For dessert, I had the Jigglypuff cheesecake, which did not disappoint. I’ll admit that I am a huge fan of cheesecake, so it was natural I had to give this a try. The small music note cookies on the plate were an adorable touch, and the whipped cream with berries brought it all together. My favourite part, however, is the cheesecake would jiggle if you shook the plate. That put a huge grin on my face for some reason. Long story short, it was great and I’d have it again.
When ordering a dessert you’re presented with two options that are not translated for whatever reason into English. You’re asked if you’d like the dessert before or after your meal. The option on the left is before your meal (先) and the option on the right is after your meal (食後).
Overall, the food is on point with the Pokemon theme and the flavours aren’t half bad either. I didn’t expect the food to taste any better than other cafes that offer similar dishes. You go for the theming of the food and not the flavour.
Total Cost: ¥3,736 ($35 USD) for the three dishes.
Pokemon Cafe Merchandise
The cafe offers exclusive merchandise (some is available at the Pokémon Center Tokyo DX) and other adorable snacks. With your reservation, you have the option to buy exclusive merchandise that’s only available when you make your reservation.
Pokemon Cafe Reservations
Reservations are made online and are in English. You’re able to make your reservations for the Tokyo store here or the Osaka store here. The reservations open one month in advance and you’re able to reserve for 1 to 8 people. You’re able to choose if you’d like to buy exclusive merchandise (not available in-store) when making the reservation.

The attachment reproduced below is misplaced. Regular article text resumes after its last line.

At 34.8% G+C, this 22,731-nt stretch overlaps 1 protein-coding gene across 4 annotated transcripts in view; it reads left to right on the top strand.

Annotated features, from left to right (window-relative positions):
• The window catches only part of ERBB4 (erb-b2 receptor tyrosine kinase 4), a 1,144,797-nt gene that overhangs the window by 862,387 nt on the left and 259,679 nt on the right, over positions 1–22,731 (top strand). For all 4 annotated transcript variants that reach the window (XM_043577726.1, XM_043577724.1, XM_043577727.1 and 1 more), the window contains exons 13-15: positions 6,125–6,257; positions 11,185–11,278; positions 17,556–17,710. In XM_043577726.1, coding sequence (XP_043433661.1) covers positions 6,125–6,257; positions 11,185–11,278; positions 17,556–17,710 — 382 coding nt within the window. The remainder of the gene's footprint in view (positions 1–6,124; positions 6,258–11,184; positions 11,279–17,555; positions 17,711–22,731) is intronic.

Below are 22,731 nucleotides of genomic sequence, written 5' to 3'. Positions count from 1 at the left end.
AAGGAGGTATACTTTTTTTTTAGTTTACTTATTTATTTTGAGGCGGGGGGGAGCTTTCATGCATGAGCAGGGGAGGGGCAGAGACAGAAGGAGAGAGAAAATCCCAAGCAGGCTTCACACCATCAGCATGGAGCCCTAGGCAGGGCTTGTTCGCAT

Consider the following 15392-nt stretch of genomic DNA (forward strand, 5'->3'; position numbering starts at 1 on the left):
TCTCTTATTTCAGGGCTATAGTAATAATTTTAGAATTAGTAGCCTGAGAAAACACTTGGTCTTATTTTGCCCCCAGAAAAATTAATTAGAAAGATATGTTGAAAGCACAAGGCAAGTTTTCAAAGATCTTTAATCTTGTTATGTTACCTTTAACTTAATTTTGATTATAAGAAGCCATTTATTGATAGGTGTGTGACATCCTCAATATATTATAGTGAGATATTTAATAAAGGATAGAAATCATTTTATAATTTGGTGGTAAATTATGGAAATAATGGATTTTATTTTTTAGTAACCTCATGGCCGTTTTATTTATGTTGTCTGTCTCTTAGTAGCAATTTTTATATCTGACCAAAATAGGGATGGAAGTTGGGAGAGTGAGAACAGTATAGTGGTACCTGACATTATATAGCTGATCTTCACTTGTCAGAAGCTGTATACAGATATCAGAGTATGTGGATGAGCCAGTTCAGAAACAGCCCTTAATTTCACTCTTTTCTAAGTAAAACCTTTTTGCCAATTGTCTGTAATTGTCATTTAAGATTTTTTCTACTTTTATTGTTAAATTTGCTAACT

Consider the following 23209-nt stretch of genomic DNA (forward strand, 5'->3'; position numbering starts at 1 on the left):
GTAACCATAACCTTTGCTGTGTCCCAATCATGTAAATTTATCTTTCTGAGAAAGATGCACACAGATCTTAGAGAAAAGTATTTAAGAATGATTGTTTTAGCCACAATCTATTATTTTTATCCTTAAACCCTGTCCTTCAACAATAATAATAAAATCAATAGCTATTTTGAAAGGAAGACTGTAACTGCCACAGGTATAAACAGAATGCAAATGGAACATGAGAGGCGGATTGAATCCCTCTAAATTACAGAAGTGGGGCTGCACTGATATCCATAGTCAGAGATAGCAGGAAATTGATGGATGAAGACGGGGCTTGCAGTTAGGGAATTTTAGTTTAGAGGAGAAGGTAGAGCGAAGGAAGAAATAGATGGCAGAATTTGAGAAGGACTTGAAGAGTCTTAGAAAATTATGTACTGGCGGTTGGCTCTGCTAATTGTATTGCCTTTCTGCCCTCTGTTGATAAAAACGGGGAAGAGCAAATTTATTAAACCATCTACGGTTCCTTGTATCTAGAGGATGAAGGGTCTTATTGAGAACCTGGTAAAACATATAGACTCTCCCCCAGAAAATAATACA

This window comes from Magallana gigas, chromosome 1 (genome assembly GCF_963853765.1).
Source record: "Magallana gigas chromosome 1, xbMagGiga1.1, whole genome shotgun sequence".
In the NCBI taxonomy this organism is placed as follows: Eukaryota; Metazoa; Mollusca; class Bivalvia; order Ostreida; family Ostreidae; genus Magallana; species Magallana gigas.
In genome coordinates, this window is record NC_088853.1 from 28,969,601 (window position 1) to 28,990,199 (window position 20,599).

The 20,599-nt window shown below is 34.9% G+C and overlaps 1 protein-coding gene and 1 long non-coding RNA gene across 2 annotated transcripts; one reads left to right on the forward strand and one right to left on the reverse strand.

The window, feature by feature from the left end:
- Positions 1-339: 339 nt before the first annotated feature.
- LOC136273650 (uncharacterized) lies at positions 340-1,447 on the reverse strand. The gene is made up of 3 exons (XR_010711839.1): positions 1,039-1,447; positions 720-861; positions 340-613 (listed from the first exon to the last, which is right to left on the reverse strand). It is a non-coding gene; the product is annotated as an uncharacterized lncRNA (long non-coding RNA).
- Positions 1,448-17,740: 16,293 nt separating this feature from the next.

You’re asked to input a phone number, while your number from home will work I recommend getting a Japanese number to make things easier (other places may need you to have a Japanese number). I recommend using either the phone number of your hotel or getting this SIM Card that provides you with a Japanese phone number.
For fans of Pokemon, the Pokemon Cafe is a must on your next trip to Tokyo. The photogenic food, nostalgic music, and pristine atmosphere sprinkled with fanfare create the perfect way to relax with a Gengar Grape Smoothie and Pikachu Butt Carbonara (I came up with that one myself).
Even if you’re not a huge fan of Pokemon, seeing what Japan has to offer for themed cafes makes for an “only in Japan” experience. See the official website for more information.
If you’re on Pinterest, here are some Pokemon Cafe pins to use for your boards!